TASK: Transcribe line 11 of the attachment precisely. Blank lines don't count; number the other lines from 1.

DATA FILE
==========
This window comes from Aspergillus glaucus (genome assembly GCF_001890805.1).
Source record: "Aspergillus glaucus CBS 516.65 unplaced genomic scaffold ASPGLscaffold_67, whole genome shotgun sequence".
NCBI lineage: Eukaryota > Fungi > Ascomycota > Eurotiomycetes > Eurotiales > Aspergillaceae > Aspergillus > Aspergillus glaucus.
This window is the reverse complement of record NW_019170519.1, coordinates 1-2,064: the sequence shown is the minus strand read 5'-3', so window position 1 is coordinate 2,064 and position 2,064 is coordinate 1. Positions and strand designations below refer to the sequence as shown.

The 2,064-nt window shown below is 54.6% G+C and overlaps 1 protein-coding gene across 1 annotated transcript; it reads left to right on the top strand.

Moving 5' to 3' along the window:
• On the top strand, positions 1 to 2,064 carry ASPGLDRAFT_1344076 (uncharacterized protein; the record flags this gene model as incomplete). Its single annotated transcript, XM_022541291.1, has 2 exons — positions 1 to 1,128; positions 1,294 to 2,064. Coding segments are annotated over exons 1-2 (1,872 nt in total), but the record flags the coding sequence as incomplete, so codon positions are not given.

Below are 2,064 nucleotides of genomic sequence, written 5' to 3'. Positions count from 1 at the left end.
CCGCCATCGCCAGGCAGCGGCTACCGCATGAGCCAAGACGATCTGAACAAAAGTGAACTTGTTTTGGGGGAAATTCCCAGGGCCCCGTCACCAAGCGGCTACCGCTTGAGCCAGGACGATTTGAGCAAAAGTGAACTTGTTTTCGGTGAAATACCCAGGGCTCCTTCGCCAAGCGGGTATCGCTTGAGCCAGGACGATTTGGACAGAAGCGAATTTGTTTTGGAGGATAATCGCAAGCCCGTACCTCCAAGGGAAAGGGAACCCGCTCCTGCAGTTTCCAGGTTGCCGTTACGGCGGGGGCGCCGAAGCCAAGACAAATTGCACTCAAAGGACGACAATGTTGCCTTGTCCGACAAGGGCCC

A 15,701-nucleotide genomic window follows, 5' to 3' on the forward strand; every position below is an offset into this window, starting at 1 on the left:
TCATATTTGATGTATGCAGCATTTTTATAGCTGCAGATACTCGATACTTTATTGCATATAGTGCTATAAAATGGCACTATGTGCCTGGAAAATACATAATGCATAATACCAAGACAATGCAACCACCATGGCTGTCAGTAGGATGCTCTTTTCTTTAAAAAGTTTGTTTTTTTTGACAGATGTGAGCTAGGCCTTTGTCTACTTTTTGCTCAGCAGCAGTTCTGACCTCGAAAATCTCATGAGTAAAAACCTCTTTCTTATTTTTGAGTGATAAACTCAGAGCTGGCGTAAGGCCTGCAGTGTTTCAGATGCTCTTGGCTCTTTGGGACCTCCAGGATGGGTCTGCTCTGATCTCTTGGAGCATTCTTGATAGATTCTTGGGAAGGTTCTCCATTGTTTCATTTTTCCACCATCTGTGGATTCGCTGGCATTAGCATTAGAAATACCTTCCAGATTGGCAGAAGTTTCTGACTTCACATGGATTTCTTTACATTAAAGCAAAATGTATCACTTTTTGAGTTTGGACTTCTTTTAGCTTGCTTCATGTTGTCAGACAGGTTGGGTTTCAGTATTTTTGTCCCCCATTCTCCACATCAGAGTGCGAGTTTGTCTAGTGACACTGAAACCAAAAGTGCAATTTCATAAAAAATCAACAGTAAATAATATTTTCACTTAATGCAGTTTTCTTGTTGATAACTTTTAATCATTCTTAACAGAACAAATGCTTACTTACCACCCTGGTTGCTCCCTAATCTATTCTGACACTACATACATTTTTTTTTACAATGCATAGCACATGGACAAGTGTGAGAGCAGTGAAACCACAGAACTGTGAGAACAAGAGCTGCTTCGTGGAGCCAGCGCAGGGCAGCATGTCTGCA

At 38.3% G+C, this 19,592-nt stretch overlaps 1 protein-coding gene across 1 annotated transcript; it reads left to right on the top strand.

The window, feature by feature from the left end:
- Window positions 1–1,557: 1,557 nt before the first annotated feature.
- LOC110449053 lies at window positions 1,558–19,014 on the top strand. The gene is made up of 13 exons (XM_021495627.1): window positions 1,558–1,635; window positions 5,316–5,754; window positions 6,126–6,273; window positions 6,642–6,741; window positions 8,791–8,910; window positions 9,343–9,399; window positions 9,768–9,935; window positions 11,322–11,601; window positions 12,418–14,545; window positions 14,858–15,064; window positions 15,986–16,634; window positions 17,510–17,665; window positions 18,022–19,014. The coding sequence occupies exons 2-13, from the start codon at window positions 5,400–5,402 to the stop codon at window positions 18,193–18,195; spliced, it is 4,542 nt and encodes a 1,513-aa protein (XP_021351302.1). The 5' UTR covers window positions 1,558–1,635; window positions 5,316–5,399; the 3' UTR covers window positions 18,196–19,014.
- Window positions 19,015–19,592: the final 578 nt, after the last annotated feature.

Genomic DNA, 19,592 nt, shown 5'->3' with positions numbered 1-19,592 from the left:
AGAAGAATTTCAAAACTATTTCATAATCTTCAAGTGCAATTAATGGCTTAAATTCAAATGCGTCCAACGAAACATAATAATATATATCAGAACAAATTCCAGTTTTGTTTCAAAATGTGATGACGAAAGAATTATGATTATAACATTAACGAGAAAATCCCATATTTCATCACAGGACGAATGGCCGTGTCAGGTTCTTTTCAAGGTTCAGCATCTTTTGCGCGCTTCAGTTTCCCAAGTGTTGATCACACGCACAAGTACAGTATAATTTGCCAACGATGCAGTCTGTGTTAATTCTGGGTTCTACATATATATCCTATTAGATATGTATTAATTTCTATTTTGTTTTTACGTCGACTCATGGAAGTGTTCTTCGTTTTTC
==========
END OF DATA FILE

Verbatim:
TCATATTTGATGTATGCAGCATTTTTATAGCTGCAGATACTCGATACTTTATTGCATATAGTGCTATAAAATGGCACTATGTGCCTGGAAAATACATAATGCATAATACCAAGACAATGCAACCACCATGGCTGTCAGTAGGATGCTCTTTTCTTTAAAAAGTTTGTTTTTTTTGACAGATGTGAGCTAGGCCTTTGTCTACTTTTTGCTCAGCAGCAGTTCTGACCTCGAAAATCTCATGAGTAAAAACCTCTTTCTTATTTTTGAGTGATAAACTCAGAGCTGGCGTAAGGCCTGCAGTGTTTCAGATGCTCTTGGCTCTTTGGGACCTCCAGGATGGGTCTGCTCTGATCTCTTGGAGCATTCTTGATAGATTCTTGGGAAGGTTCTCCATTGTTTCATTTTTCCACCATCTGTGGATTCGCTGGCATTAGCATTAGAAATACCTTCCAGATTGGCAGAAGTTTCTGACTTCACATGGATTTCTTTACATTAAAGCAAAATGTATCACTTTTTGAGTTTGGACTTCTTTTAGCTTGCTTCATGTTGTCAGACAGGTTGGGTTTCAGTATTTTTGTCCCCCATTCTCCACATCAGAGTGCGAGTTTGTCTAGTGACACTGAAACCAAAAGTGCAATTTCATAAAAAATCAACAGTAAATAATATTTTCACTTAATGCAGTTTTCTTGTTGATAACTTTTAATCATTCTTAACAGAACAAATGCTTACTTACCACCCTGGTTGCTCCCTAATCTATTCTGACACTACATACATTTTTTTTTACAATGCATAGCACATGGACAAGTGTGAGAGCAGTGAAACCACAGAACTGTGAGAACAAGAGCTGCTTCGTGGAGCCAGCGCAGGGCAGCATGTCTGCA